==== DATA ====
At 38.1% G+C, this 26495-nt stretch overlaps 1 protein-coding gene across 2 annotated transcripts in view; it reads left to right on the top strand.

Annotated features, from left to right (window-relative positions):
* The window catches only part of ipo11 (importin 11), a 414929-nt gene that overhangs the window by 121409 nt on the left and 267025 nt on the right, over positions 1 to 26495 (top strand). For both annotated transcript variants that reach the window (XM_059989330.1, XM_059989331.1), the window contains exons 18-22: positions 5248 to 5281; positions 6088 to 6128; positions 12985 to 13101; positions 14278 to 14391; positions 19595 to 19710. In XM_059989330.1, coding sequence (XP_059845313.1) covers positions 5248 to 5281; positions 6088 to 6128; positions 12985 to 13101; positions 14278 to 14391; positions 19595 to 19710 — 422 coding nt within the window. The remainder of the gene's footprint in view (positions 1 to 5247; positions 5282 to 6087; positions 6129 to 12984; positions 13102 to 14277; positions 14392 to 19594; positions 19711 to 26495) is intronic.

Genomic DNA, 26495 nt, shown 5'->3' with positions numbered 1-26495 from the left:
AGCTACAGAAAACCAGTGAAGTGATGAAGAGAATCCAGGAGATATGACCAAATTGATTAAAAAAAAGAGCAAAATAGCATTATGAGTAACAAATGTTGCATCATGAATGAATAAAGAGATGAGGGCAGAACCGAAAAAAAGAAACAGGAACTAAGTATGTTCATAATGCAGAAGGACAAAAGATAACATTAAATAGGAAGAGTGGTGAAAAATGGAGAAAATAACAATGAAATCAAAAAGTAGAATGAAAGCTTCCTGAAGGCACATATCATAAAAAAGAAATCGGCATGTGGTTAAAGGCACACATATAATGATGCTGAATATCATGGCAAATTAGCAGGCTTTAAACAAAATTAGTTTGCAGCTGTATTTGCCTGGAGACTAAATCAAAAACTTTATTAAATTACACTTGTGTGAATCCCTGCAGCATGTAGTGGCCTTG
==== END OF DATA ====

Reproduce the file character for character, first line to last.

At 38.1% G+C, this 26495-nt stretch overlaps 1 protein-coding gene across 2 annotated transcripts in view; it reads left to right on the top strand.

Annotated features, from left to right (window-relative positions):
* The window catches only part of ipo11 (importin 11), a 414929-nt gene that overhangs the window by 121409 nt on the left and 267025 nt on the right, over positions 1 to 26495 (top strand). For both annotated transcript variants that reach the window (XM_059989330.1, XM_059989331.1), the window contains exons 18-22: positions 5248 to 5281; positions 6088 to 6128; positions 12985 to 13101; positions 14278 to 14391; positions 19595 to 19710. In XM_059989330.1, coding sequence (XP_059845313.1) covers positions 5248 to 5281; positions 6088 to 6128; positions 12985 to 13101; positions 14278 to 14391; positions 19595 to 19710 — 422 coding nt within the window. The remainder of the gene's footprint in view (positions 1 to 5247; positions 5282 to 6087; positions 6129 to 12984; positions 13102 to 14277; positions 14392 to 19594; positions 19711 to 26495) is intronic.

Genomic DNA, 26495 nt, shown 5'->3' with positions numbered 1-26495 from the left:
AGCTACAGAAAACCAGTGAAGTGATGAAGAGAATCCAGGAGATATGACCAAATTGATTAAAAAAAAGAGCAAAATAGCATTATGAGTAACAAATGTTGCATCATGAATGAATAAAGAGATGAGGGCAGAACCGAAAAAAAGAAACAGGAACTAAGTATGTTCATAATGCAGAAGGACAAAAGATAACATTAAATAGGAAGAGTGGTGAAAAATGGAGAAAATAACAATGAAATCAAAAAGTAGAATGAAAGCTTCCTGAAGGCACATATCATAAAAAAGAAATCGGCATGTGGTTAAAGGCACACATATAATGATGCTGAATATCATGGCAAATTAGCAGGCTTTAAACAAAATTAGTTTGCAGCTGTATTTGCCTGGAGACTAAATCAAAAACTTTATTAAATTACACTTGTGTGAATCCCTGCAGCATGTAGTGGCCTTG